The Court ordered that, among other things, the remedial action of the Public Protector is binding and that the President is directed to appoint a commission of inquiry within 30 days, headed by a judge solely selected by the Chief Justice. The Court also ordered that I should personally pay the costs of the review.
I have appealed the cost order as well as the order regarding the duties of the President to appoint commissions of inquiry in terms of section 84 of the Constitution.
However, I am taking further legal advice on the prosecution of this appeal. I am concerned that this matter has occupied the public mind for some time now and deserves urgent attention.
I have only appealed the orders to the extent that they set a particular precedent for the Office of the President of the Republic and are indeed deserving of legal certainty.
The allegations that the state has been wrestled out of the hands of its real owners, the people of South Africa, is of paramount importance and are therefore deserving of finality and certainty.
Accordingly, I have decided that, while the issues determined by the order require final determination by higher courts, this matter cannot wait any longer.
It is of such serious public concern that any further delay will make the public doubt government’s determination to dismantle all forms of corruption, and entrench the public perception that the state has been captured by private interests for nefarious and self-enrichment purposes.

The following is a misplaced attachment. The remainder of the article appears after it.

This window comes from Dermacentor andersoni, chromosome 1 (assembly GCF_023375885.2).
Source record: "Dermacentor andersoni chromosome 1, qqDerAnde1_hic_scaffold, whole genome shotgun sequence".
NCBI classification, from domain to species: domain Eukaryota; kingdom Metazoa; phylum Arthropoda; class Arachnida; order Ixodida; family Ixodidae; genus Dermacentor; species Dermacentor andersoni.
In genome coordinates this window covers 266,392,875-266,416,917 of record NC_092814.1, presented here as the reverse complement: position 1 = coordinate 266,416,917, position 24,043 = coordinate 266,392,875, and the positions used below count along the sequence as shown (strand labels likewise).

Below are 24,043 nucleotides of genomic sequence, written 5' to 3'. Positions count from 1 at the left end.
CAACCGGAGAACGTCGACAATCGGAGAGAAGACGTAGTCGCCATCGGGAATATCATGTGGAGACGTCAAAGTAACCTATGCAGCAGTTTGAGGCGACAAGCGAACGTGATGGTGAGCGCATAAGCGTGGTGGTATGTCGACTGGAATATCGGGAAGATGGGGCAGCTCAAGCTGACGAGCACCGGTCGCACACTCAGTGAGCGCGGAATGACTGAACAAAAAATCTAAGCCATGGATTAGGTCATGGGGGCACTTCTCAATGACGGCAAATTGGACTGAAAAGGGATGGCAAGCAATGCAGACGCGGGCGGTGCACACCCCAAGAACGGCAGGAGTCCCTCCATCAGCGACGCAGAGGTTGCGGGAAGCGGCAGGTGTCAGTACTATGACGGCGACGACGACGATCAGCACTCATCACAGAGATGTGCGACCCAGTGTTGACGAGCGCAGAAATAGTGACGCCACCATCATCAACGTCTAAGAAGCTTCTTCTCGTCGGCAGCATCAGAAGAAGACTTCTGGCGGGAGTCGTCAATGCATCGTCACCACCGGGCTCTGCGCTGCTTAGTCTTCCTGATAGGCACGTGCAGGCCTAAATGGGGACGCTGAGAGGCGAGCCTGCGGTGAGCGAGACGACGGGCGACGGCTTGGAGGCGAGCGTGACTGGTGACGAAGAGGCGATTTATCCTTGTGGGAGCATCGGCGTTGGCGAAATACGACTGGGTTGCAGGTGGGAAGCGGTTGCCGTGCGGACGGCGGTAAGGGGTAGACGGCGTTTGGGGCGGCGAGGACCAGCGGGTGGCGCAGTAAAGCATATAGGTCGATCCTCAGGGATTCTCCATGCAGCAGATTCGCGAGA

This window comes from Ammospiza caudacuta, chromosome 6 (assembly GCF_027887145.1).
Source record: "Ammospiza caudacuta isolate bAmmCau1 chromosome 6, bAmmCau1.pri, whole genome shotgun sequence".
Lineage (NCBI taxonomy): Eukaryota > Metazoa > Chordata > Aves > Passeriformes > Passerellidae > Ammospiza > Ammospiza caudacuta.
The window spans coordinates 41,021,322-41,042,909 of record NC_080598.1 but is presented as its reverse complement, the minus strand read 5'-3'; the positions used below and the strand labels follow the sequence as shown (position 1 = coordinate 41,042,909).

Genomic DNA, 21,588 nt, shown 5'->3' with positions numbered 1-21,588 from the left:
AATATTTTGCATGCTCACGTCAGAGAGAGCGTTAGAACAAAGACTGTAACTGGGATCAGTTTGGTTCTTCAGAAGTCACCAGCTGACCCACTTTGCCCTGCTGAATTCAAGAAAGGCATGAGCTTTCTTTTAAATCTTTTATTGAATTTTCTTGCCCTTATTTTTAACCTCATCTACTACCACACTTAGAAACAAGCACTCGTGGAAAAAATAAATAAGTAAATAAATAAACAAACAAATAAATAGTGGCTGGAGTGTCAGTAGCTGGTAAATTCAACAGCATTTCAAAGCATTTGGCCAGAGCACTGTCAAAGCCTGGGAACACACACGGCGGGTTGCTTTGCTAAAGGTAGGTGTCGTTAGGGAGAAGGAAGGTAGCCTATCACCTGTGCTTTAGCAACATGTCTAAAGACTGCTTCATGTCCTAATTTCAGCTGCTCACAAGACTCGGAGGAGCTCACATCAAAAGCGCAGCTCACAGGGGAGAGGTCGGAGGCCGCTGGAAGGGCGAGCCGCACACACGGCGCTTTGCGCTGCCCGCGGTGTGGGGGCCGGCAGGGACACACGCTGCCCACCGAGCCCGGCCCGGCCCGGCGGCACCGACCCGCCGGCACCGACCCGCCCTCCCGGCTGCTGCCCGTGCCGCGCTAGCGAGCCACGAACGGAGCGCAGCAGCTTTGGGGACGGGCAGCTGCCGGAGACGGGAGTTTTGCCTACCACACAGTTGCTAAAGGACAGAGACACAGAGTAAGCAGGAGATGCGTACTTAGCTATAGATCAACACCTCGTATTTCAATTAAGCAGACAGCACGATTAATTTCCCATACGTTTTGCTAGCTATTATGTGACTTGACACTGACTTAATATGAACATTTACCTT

The commission must seek to uncover not just the conduct of some, but of all those who may have rendered our state or parts thereof vulnerable to control by forces other than the public for which government is elected.
There should be no area of corruption and culprit that should be spared the extent of this commission of inquiry.
I am also mindful of the concerns raised by the Public Protector in her report, wherein she lamented the lack of resources to conduct a wider inquiry into this matter.
Accordingly, by making more resources available, it is my sincere hope that the commission, will be able to reach many of those areas of concern that may not have been reached by the Public Protector’s investigation, but form part of what she might have investigated, had she had sufficient resources to do so.
I have considered this matter very carefully, including the unprecedented legal implications of the order directing the Chief Justice to select a single judge to head the commission of inquiry. I have expressed my reservations about the legality of this directive, which may be the subject of the appeal.
I would like to emphasise that I have faith in all the judges and their ability to execute their tasks with the requisite levels of fairness, impartiality and independence.
I requested the Chief Justice to provide me with the name of the judge to head the Commission. He has selected Deputy Chief Justice Raymond Mnyamezeli Mlungisi Zondo to undertake this task.
I urge everyone to cooperate with the commission of inquiry.
I trust that we will all respect the process and place no impediments to prevent the Commission from doing its work.
I thank you.